On transdisciplinarity

What is transdisciplinarity? Those of us who are interested in finding solutions to (or at least ways of coping with) thefragmentationof knowledge (and thus the university, and thus the human person, and thus our communities, and thus our world) had better get working on this question in earnest.   Here’s some advice from D. M. Armstrong, who is thinking about Socrates’ and G. E. Moore’s “Paradox of Analysis.”   The problem, according to them, is this:

If we ask what sort of thing an X is (a right act, a law of nature…) then either we know what an X is, or we do not.   If we know, then there is no need to ask the question.   If we do not know, then there is no way to begin the investigation.   The enquiry is either pointless or impossible.

Armstrong answers by saying,

The orthodox, and I think correct, solution of this puzzle is that we do not start with blank ignorance of what an X is.   Instead, we start with an unreflective, unselfconscious or merely practical grasp of the thing.  The philosophical object is to pass from this to an articulate, explicit and reasoned grasp of what an X is.  We do not go from black night to daylight, but from twilight to daylight.

But first we’ve got to make sure there is at least some twilight.  Armstrong again:

In such investigations it is a great advantage, to say the least, if we can securely identify instances of X.  Given such paradigms, we can to some extent tie the enquiry down.  An account of what it is to be an X is suggested by a philosopher.  If we can be sure that a is an X, then we can use other things which we know or believe about a to check the proposed account of X.  But without paradigms the whole business of testing the proposal becomes very much more difficult.

I think a problem for transdisciplinarity is that we are not sure what paradigm cases of transdisciplinary work look like, and so we are unsure how to explicate the methodology (or methodologies) that will reap the benefits of transdisciplinary approaches to research and education.  We may need to triangulate in on a clearer understanding of transdisciplinarity by working back and forth from cases and examples to the “principles” and “theories” we use to explain or “judge” the cases and examples.  As at the ancient Greek-style racetrack that Aristotle refers to in his Nicomachean Ethics, sometimes we run towards the judges and sometimes we run starting out from the judges.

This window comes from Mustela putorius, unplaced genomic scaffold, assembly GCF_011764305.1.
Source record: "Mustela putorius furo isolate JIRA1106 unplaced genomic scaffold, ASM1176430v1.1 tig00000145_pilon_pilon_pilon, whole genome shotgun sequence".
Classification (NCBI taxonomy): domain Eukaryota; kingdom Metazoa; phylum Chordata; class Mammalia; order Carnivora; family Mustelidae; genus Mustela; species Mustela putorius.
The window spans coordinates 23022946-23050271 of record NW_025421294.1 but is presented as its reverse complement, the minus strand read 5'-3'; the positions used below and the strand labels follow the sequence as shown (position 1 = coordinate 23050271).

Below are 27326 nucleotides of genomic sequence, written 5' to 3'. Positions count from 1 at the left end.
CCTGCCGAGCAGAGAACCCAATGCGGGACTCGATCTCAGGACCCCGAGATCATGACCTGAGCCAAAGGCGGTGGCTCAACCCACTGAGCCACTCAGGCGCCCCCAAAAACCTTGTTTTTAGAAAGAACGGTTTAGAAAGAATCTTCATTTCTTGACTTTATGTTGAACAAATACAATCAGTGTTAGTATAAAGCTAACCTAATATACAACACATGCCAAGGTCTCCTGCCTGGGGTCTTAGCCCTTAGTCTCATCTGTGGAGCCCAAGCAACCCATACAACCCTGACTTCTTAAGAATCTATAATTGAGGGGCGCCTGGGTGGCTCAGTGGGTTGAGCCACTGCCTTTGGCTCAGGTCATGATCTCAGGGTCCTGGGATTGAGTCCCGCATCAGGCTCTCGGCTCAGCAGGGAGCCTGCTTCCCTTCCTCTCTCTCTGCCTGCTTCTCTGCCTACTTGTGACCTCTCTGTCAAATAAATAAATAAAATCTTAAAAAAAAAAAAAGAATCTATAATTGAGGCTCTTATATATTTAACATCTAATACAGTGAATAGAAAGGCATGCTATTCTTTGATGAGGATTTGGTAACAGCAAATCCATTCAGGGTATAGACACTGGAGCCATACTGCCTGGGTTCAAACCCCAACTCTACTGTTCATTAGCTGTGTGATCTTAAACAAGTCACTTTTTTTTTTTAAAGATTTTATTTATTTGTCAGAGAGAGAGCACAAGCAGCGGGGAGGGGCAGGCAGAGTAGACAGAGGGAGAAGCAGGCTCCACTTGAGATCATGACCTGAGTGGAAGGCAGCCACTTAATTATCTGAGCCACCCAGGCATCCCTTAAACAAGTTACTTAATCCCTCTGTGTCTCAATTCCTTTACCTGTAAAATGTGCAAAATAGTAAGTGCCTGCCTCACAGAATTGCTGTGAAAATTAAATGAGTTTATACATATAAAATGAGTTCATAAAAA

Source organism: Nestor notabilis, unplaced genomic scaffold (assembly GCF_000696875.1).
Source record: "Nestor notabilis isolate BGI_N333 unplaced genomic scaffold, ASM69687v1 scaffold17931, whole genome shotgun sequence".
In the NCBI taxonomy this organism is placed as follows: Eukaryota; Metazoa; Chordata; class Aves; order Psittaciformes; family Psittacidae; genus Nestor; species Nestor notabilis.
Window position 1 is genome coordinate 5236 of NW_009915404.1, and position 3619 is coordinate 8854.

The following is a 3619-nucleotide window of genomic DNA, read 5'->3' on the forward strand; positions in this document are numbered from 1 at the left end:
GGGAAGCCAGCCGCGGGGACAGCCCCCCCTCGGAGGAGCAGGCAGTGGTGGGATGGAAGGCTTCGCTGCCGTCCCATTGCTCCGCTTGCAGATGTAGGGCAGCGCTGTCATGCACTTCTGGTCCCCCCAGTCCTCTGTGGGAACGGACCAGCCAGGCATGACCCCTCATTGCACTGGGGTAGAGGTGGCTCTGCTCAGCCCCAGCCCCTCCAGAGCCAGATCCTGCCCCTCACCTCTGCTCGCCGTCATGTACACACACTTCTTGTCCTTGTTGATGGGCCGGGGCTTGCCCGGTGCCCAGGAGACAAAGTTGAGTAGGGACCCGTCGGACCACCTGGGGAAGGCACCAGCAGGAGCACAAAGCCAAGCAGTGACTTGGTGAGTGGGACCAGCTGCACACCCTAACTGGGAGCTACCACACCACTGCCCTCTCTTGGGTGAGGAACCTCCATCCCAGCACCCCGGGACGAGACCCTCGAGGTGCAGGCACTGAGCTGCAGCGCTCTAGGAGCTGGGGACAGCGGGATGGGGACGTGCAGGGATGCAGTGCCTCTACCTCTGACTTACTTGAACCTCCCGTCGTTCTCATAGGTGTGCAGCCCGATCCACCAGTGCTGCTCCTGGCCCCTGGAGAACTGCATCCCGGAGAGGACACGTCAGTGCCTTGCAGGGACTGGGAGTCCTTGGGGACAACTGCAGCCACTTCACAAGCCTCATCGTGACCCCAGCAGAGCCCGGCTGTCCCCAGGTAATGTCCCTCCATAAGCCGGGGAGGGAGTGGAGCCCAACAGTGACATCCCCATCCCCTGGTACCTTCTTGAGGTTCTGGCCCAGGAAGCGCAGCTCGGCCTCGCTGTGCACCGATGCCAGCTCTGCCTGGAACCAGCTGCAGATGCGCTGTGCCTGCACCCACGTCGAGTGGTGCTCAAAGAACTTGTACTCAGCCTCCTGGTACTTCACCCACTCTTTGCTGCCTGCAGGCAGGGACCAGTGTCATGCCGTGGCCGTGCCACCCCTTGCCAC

Among the most important “judges”–those working to define the idea of transdisciplinarity–is the group at the International Center for Transdisciplinary Research (CIRET).  You can read the Charter of Transdisciplinarity or an excerpt from physicist and CIRET founder Basarab Nicolescu‘s Manifesto of Transdisciplinarity (SUNY Press, 2002).  At CIRET, there is also a statement of the “moral project” of transdisciplinarity.  A key feature of transdisciplinarity is that it does contain a moral component, which claim itself raises issues for defining and pursuing transdisciplinarity.

But as much as we need the guidance and direction of manifestos, vision statements, and moral imperatives, we need to see the concrete examples of transdisciplinary work bearing fruit.  I believe there are such examples, but the work done under this banner tends to run on “intuition” and “feel”–not necessarily a bad way to go, mind you, but we need to be able to codify to the extent possible how solid transdisciplinary work gets done.  We need to run towards the “first principles” of transdisciplinarity in order to then set out running from them towards profound questions and significant challenges.

Because, to paraphrase Aristotle again, the ultimate point is not to know about transdisciplinarity; it is to research, to teach, and to formulate policies by applying transdisciplinary approaches.

 

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